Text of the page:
Democrats In Congress Unveil Police Reform Legislation

U.S. Capitol Building
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House and Senate Democrats unveiled police reform legislation that would ban racial profiling and prohibit federal law enforcement from using chokeholds to restrain suspects.

The bill, called the Justice In Policing Act, also would create a police misconduct registry, and make it easier to prosecute police abuse.

Also included is anti-lynching legislation, which stalled in the Senate last week. Other measures would place restrictions on the transfer of military equipment to local law enforcement departments, and another to mandate the use of body cameras.

“Today, this movement of national anguish is being transformed into a movement of national action,” House Speaker Nancy Pelosi told reporters at a press conference.

Earlier, Pelosi, Senate Minority Leader Chuck Schumer and other Democrats kneeled in silence for 8 minutes, 46 seconds at Emancipation Hall at the Capitol. That is the length of time that Minneapolis police officer Derek Chauvin had his knee pressed against George Floyd’s neck after he was apprehended on Memorial Day. An autopsy showed that he died during the chokehold.

Rep. Karen Bass (D-CA), the chairwoman of the Congressional Black Caucus, said that “a profession where you have the power to kill should be a profession that requires highly trained officers who are accountable to the public.”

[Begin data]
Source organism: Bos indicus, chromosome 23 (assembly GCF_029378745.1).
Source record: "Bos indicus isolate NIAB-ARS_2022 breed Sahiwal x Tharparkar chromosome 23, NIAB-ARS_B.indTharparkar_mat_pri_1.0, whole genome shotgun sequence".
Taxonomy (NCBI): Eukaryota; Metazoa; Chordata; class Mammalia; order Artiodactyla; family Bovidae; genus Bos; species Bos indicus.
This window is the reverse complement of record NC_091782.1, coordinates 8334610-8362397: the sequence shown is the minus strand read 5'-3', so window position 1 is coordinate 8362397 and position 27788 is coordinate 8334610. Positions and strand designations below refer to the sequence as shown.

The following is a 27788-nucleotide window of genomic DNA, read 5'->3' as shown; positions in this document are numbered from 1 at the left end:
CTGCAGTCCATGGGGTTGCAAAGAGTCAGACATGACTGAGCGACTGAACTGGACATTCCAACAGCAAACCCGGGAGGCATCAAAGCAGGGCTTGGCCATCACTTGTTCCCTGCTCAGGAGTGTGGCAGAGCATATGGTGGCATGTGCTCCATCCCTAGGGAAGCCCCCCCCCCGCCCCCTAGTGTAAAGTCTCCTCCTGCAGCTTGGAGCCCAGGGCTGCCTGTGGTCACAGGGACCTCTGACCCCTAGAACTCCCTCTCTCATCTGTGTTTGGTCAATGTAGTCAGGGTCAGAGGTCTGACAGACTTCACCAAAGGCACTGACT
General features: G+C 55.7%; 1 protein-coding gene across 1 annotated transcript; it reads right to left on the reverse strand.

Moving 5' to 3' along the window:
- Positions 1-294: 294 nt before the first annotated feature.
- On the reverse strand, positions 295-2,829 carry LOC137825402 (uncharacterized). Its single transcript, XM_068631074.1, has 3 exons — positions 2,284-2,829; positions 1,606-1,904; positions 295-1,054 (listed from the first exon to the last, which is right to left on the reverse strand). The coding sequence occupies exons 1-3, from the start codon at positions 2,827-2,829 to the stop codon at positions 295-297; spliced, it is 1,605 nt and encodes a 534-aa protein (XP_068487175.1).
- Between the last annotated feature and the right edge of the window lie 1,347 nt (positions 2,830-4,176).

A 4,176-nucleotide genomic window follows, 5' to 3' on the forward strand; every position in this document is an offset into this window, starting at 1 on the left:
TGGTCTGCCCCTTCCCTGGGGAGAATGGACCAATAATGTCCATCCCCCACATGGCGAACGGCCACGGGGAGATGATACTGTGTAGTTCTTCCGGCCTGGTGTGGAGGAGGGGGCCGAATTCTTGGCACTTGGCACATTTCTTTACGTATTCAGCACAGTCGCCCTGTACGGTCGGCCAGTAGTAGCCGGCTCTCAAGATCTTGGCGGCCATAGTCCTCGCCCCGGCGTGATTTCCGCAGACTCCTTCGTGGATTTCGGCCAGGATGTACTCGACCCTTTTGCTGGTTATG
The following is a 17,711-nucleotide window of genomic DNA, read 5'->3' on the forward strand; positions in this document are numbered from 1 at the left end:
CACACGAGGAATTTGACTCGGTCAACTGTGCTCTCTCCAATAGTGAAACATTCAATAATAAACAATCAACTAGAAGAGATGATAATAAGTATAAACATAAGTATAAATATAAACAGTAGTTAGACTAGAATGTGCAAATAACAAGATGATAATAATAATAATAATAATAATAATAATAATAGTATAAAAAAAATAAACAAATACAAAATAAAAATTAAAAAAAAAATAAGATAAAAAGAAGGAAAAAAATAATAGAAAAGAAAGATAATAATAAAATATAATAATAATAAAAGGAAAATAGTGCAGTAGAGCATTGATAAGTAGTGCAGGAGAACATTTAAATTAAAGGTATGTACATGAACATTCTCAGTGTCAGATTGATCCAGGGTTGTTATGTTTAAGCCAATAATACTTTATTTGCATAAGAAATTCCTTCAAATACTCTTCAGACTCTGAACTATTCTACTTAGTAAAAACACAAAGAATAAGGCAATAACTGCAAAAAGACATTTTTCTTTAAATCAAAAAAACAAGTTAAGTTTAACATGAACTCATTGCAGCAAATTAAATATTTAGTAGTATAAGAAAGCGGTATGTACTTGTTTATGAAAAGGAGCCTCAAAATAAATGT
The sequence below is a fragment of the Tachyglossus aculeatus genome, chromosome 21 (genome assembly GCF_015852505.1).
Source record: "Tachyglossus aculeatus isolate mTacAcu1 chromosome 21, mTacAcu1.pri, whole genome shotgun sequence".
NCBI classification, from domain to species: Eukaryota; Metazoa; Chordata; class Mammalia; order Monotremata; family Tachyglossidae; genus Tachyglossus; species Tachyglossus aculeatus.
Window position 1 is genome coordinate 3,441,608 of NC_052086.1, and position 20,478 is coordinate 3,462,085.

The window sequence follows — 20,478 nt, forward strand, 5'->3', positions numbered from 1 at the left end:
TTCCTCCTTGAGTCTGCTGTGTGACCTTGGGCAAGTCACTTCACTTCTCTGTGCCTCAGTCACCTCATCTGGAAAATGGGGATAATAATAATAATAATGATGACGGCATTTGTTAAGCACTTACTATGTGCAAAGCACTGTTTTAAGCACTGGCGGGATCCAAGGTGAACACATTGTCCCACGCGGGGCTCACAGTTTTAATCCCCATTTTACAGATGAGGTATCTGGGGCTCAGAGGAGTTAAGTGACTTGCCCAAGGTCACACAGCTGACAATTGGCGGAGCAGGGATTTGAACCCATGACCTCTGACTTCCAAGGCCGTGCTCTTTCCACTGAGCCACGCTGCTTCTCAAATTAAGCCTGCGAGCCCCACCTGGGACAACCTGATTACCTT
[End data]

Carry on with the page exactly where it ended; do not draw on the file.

The bill has more than 200 co-sponsors in the House, and Schumer called on Senate Majority Leader Mitch McConnell (R-KY) to put it up for a vote before July.

Pelosi called the legislation a “first step” in addressing racial justice measures, in the wake of protests across the country following the death of Floyd.

But key provisions already are running into opposition. White House Press Secretary Kayleigh McEnany said that the administration has not yet had time to review with bill, but she said that they would be opposed to reducing qualified immunity for police officers. The Democratic legislation would rollback that standard so that individuals can recover damages with police violate their constitutional rights.

Other proposals in the legislation include amending the federal criminal statute to make it easier to prosecute police misconduct. It would shift from a “willfulness” standard to a “recklessness” standard.

The text of the legislation is here.

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